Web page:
Further, Warsh claims that the economics profession only achieved this insight when Romer found a way to incorporate knowledge in his formal models.

This story, Warsh says, is a triumph of formalism; only through formalism could such an important advance have been made.

At this point in the presentation, I became rather annoyed—I had my hand up during most of the question session, but Warsh chose not to call on me.  (In fairness, I was seated on his far left, though at the front, so it is possible that he did not see me.)

What I told Warsh afterwards was that the lesson from this episode is the exact opposite of the one he claims—it is not an example of the triumph of formalism, but rather an example of the shame of formalism.

Long before Romer, others had pointed out the nonrivalry and nonexcludibility of knowledge. E.g., Arrow briefly in a famous essay (1962), and Harry Johnson at greater length in an obscure essay (1972).

The requirement that serious knowledge requires formalization before it is taken seriously, meant that economists ignored for several decades, what had been nonformally known. It is to the shame of formalism that for decades useful issues were ignored.

And even more strongly, to say that Romer is responsible for founding the economics of knowledge is to add insult to injury to the economists who had actually founded this field: economists such as Richard Nelson, Nathan Rosenberg, Zvi Griliches and Edwin Mansfield.

Not only was their work largely ignored for decades, but a leading advocate and exemplar of the formalist methodology responsible for the ignorance, is himself given credit for their achievements.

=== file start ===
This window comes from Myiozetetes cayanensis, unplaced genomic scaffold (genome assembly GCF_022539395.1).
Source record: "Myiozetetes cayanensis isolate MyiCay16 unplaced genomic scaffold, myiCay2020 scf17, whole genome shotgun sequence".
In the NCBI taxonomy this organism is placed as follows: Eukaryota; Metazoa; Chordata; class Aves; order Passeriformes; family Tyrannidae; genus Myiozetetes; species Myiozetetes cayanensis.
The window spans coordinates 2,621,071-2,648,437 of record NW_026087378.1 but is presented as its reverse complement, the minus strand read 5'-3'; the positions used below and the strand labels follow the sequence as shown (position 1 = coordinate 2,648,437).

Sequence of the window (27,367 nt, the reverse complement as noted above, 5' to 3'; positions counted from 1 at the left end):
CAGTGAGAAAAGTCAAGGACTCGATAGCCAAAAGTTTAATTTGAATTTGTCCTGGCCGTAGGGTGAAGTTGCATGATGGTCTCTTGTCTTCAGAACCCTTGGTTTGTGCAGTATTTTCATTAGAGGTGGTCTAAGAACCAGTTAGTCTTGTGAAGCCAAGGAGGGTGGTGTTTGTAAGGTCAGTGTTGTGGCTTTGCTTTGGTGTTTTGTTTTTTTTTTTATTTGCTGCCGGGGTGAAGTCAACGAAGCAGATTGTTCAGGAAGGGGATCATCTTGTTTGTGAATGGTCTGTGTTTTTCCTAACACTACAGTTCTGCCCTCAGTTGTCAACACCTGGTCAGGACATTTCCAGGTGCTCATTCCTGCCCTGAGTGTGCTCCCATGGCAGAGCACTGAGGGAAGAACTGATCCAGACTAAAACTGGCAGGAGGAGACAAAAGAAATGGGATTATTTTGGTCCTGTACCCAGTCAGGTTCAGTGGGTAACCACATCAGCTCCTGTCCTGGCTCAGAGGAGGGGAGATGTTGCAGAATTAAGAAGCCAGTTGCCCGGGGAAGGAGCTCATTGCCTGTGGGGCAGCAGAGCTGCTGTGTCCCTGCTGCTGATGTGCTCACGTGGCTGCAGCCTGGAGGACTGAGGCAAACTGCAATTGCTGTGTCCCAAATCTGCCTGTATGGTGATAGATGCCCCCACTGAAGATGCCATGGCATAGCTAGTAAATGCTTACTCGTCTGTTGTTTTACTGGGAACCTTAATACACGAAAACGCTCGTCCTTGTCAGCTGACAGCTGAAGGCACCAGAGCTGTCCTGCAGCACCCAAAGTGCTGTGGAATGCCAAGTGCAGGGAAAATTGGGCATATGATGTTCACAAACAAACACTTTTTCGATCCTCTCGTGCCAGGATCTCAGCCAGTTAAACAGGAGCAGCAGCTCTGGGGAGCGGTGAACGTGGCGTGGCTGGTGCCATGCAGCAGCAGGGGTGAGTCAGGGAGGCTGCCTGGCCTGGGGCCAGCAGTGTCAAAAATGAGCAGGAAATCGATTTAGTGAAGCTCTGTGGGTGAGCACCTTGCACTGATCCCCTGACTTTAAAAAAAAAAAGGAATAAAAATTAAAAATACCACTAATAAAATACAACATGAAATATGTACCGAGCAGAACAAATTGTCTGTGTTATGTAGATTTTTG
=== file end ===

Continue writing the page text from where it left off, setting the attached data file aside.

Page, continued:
The reference to Warsh’s book, is:

Warsh, David. Knowledge and the Wealth of Nations: A Story of Economic Discovery. New York: W. W. Norton & Co., 2006.


For further information on the founders of the economics of science and technology, one could consult:

"Economics of Science." In Steven  N. Durlauf and Lawrence E. Blume, The New Palgrave Dictionary of Economics, 2nd ed., forthcoming, 2008, Basingstoke and New York:  Palgrave Macmillan, reproduced with permission of Palgrave Macmillan. This article is taken from the author’s original manuscript and has not been reviewed or edited. The definitive published version of this extract may be found in the complete New Palgrave Dictionary of Economics in print and online, forthcoming, 2008. 

"The Economics of Science."  Knowledge and Policy 9, nos. 2/3 (Summer/Fall 1996): 6-49.

"Edwin Mansfield’s Contributions to the Economics of Technology."  Research Policy  32, no. 9 (Oct. 2003):  1607-1617.

"Zvi Griliches’s Contributions to the Economics of Technology and Growth."  Economics of Innovation and New Technology 13, no. 4 (June 2004):  365-397.


The full reference on the Arrow article, is: